In the meantime, we’re still walking in the woods and on the paths and to the park…anything to get our daily dose of nature, no matter the weather. It has been 33 days since we started. I think we’re on the way to a habit!

Don’t give up on getting out into nature just because it isn’t idyllic every time you venture out!  Check out this encouraging National Wildlife Federations Health Benefits page and get back out there with your kids!

Do you find getting out into nature with your kids frustrating?  Have you ever had a nature walk go wrong?

5 Reasons to Walk in the Woods this Winter

5 Reasons to Walk in the Woods

Need a reason to go for a walk in the woods this winter?  I have 5 for you today!

  1. You can hear more. Ever walked in the woods when it was snowing? Remember the hush? Even when it isn’t snowing, a winter nature walk is quiet. No insects are singing, so you can easily distinguish the bird calls you do hear.
  2. You can see more. When you do hear a bird call, you can find the source easily. You can point it out to your children before it disappears among the leaves. You can see more than just the flash of a fox, you can watch it run – flaming orange against the white snow. And the tracks! So many tracks on the new fallen snow.
  3. You can go farther and to new places. You can leave the trail. We have walked through parts our woods that just weren’t accessible to us in the summer. We’ve been able to turn right at the creek, instead of always turning left to follow the trail. We have found a young bamboo forest, and an old well, and
  4. You don’t have to worry about poison ivy, ticks, or thorns. This possibly should have been #1. As the mom who has to remove the ticks, bandage the cuts, and prepare the soothing compresses, I love not having to worry about what the children will bring home.
  5. You get more exercise. Breaking though a foot of snow can be hard work. Your body warms up, and you feel good! And because you’re hearing more, seeing more, going farther and discovering you things without worry, you don’t want to stop.

As Jean said we are on the cusp of spring, less than a month until the Vernal Equinox (March 20, the first day of spring). There is still time to walk in the woods in winter though. Remember these 5 reasons when you’re wondering if all the bundling and preparation to “go outside” is worth it!

What is your favorite thing about walking in the woods in winter?

On the cusp of Spring

A great way to be in nature this time of year is maple syruping.

IMG_20150221_141115732_HDR (2)
Annie taps a silver maple tree. Silver maples usually grow along creeks and river bottoms.

When winter is still firmly entrenched but the change in the birdsong indicates spring must be playing hide and seek just under the snow, we take our power drills, our 7/16″ drillbits, our sapsacks and spiles, and head into the sugarbush.

IMG_20150221_143108542
All maples have branches that come out directly opposite each other, in pairs. Look for young twigs to see the branching pattern, as older branches may be broken.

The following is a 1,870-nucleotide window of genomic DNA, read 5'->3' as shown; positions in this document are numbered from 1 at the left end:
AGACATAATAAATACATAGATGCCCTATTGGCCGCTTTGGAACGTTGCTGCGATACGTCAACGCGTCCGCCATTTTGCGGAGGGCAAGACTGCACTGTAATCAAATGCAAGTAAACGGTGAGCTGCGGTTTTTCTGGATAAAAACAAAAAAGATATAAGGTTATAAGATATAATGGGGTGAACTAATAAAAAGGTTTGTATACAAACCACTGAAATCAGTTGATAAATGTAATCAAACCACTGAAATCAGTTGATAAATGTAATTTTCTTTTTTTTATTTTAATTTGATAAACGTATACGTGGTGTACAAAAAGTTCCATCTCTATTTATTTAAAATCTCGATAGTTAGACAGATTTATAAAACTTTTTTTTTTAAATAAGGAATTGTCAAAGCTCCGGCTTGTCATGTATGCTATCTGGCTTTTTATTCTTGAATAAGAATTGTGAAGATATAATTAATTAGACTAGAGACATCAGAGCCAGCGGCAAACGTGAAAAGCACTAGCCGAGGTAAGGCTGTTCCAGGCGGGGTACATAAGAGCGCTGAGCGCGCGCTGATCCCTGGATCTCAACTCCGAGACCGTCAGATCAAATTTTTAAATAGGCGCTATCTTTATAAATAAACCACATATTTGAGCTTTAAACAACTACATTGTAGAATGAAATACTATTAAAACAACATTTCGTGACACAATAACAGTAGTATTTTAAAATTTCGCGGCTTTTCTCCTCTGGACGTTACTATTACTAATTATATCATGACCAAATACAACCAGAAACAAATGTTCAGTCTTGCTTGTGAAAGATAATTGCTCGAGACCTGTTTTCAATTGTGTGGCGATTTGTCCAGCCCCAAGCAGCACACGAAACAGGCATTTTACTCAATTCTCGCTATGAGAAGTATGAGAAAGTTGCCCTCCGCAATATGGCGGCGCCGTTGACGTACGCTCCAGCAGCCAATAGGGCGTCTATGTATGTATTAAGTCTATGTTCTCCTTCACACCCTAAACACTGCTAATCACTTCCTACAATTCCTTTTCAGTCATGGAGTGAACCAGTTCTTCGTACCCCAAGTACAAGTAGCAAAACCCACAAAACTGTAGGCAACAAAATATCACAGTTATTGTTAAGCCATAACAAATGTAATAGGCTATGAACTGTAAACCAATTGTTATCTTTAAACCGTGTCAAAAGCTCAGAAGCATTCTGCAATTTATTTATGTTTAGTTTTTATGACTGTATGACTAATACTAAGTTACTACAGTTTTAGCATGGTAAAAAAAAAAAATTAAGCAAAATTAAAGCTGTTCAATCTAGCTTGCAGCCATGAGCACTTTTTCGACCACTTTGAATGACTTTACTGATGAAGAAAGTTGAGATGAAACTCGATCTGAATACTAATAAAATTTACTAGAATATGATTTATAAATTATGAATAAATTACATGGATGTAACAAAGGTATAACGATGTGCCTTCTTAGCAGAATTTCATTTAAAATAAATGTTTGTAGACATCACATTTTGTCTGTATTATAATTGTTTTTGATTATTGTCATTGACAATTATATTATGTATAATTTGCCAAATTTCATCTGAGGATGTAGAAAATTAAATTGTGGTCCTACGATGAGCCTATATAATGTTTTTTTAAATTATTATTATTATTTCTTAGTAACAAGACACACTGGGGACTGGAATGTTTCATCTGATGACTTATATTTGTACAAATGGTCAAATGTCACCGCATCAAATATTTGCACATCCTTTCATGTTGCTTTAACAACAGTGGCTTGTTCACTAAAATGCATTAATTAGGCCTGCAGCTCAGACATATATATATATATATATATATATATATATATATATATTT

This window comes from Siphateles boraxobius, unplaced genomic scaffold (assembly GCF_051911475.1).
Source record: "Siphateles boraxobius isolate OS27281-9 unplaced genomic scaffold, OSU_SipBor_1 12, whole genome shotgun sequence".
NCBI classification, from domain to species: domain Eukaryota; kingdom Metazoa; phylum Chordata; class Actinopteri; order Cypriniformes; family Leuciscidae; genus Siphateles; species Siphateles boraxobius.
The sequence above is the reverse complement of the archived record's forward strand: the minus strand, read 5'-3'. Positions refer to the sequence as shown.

All maple trees, including the sugar maple and the box elder, have opposite branches. Its one good indicator that the tree is a maple tree–the only other large tree in this area that has opposite branches is the ash tree.

Jeff hammers in the spile, which spills the sap out of the tree, and hangs the bag to collect the sap.
Jeff hammers in the spile, which spills the sap out of the tree, and hangs the bag to collect the sap.

If you don’t have a maple tree, plant one! Maples grow quickly, which will allow you–or someone who comes after you–to enjoy harvesting the sap, boiling it into syrup, and living directly off the land.

IMG_20150221_140652311_HDR
Hole tapped by a pileated woodpecker, hunting for insects. Unless a dead tree is threatening a path or building, they create rich habitat if left standing.

Being in the Sugarbush is a great way to see who else is spending time in the woods and what they are eating. As soon as it warms up a bit and the sap starts running, we’ll be back every warm day over the next five weeks to gather it. The repeated trips to the forest over the next five weeks will give us opportunities to explore the gradual shift into spring, as well as collect gallons of sweet sap. Visit www.indiancreeknaturecenter.org to learn more about syruping.

Pileated woodpecker by Gabrielle Anderson, from Hunting Red.
Pileated woodpecker by Gabrielle Anderson, from Hunting Red.

Walking the Nature Talk

Walking the Nature Talk
Walking the Nature Talk

Starting a Nature board on Pinterest isn’t enough. I can’t just believe nature to be important, I have to walk the talk. Literally.

Wednesday I wrote the original draft of yesterday’s post on noticing, knowing, and being in nature. I knew I had to take the children and myself outside. I can’t just believe nature to be important, I have to walk the talk. Literally.